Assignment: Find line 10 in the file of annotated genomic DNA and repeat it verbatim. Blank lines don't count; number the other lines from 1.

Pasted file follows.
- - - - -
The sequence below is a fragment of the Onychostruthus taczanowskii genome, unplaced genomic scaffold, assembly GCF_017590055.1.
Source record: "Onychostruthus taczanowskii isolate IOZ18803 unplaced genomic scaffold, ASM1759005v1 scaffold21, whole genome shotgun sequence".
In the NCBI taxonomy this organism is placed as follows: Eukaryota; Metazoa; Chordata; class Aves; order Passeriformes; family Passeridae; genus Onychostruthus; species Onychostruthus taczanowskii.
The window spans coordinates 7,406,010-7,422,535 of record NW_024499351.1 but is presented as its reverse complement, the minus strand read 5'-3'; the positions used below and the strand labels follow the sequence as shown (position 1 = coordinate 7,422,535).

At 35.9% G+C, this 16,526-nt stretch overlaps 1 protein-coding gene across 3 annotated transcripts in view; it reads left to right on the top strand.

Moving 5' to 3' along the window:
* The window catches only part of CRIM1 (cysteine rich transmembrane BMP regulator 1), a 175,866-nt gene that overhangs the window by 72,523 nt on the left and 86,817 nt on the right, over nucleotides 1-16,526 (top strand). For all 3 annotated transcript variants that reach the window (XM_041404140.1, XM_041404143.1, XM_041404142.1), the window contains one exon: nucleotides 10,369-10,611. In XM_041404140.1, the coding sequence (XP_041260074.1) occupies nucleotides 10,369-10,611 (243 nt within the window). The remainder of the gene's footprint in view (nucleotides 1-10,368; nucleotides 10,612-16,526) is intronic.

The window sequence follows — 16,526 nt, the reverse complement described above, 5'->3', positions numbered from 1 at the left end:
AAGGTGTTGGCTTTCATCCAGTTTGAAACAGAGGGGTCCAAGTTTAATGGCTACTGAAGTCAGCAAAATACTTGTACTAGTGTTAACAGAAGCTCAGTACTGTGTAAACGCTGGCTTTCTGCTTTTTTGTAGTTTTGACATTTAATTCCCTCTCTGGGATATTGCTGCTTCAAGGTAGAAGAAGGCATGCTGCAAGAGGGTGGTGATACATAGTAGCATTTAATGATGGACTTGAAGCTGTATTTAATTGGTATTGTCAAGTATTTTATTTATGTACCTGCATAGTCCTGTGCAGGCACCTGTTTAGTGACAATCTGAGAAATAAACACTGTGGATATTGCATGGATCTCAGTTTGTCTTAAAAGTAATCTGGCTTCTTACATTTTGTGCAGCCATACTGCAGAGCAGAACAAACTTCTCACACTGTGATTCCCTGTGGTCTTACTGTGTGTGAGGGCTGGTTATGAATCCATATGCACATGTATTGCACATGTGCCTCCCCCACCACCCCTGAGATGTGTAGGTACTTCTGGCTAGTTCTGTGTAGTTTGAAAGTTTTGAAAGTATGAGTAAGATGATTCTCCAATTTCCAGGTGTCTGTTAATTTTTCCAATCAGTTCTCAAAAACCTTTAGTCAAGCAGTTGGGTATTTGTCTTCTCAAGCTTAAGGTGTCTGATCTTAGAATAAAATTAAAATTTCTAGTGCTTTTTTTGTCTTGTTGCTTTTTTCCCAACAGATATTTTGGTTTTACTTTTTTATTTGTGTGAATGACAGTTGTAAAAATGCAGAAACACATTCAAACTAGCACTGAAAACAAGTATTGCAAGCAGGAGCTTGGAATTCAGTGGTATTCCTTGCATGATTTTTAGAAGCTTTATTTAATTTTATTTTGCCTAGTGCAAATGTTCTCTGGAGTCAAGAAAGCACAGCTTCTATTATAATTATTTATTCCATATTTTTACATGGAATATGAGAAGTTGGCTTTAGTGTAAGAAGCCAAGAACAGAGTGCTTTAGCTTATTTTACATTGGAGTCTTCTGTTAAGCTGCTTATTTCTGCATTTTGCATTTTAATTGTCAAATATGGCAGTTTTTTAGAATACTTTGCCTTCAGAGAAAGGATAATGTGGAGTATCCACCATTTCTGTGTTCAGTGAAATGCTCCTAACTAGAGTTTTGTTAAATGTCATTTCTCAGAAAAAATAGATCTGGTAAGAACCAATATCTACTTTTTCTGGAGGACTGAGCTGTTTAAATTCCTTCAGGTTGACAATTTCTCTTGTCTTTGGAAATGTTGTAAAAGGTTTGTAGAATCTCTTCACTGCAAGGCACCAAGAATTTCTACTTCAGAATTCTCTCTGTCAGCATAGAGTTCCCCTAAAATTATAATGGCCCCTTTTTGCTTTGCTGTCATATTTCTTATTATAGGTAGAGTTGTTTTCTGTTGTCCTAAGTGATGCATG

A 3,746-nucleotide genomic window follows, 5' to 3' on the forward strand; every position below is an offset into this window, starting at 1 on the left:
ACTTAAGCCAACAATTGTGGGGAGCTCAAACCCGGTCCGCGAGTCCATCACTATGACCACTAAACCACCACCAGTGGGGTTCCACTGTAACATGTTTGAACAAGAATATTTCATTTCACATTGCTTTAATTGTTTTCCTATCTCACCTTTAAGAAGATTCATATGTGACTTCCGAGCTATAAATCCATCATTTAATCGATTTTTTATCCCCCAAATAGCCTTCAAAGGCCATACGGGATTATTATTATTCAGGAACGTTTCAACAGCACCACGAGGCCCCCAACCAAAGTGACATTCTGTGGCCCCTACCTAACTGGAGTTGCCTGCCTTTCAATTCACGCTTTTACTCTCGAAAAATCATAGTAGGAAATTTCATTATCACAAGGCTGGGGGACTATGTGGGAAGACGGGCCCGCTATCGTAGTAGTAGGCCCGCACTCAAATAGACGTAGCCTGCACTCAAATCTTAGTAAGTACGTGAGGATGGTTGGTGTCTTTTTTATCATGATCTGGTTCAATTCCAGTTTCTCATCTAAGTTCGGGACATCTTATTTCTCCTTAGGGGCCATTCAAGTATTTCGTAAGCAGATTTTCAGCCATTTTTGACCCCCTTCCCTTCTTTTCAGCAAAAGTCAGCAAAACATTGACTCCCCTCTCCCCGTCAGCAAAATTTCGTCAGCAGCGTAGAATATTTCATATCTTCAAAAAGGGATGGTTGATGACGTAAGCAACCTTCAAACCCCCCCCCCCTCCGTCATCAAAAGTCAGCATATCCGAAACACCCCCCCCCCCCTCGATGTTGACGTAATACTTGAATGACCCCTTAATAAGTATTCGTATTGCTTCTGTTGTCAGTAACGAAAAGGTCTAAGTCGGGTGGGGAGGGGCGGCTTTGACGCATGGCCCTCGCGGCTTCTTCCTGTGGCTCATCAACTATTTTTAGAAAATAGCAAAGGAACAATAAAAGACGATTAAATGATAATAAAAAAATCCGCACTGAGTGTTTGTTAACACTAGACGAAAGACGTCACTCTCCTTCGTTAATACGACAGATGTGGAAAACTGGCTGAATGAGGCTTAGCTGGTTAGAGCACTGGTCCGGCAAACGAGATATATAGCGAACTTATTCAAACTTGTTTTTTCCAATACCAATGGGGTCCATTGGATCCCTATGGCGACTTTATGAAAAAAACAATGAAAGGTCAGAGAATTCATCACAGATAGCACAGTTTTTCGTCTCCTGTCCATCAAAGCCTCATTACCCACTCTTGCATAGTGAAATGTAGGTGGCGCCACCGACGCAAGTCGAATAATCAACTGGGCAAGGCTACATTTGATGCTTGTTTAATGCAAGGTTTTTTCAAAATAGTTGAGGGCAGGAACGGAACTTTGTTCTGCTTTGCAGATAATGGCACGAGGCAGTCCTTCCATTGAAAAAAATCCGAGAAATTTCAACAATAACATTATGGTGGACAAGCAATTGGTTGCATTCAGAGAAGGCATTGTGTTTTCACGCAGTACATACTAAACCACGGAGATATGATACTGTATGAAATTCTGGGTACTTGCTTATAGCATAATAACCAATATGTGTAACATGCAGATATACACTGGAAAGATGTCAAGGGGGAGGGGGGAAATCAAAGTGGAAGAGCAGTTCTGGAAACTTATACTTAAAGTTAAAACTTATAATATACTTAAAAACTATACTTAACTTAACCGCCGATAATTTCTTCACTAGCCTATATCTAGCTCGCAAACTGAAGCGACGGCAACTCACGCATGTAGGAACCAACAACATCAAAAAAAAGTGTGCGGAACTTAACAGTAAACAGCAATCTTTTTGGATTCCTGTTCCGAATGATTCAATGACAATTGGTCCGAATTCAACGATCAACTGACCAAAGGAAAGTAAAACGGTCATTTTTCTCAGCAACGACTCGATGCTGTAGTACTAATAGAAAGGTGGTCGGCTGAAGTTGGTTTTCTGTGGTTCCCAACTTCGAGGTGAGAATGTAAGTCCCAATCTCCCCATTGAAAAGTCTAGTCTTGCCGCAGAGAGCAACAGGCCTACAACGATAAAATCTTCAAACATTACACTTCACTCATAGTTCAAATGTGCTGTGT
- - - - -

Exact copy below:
A 3,746-nucleotide genomic window follows, 5' to 3' on the forward strand; every position below is an offset into this window, starting at 1 on the left: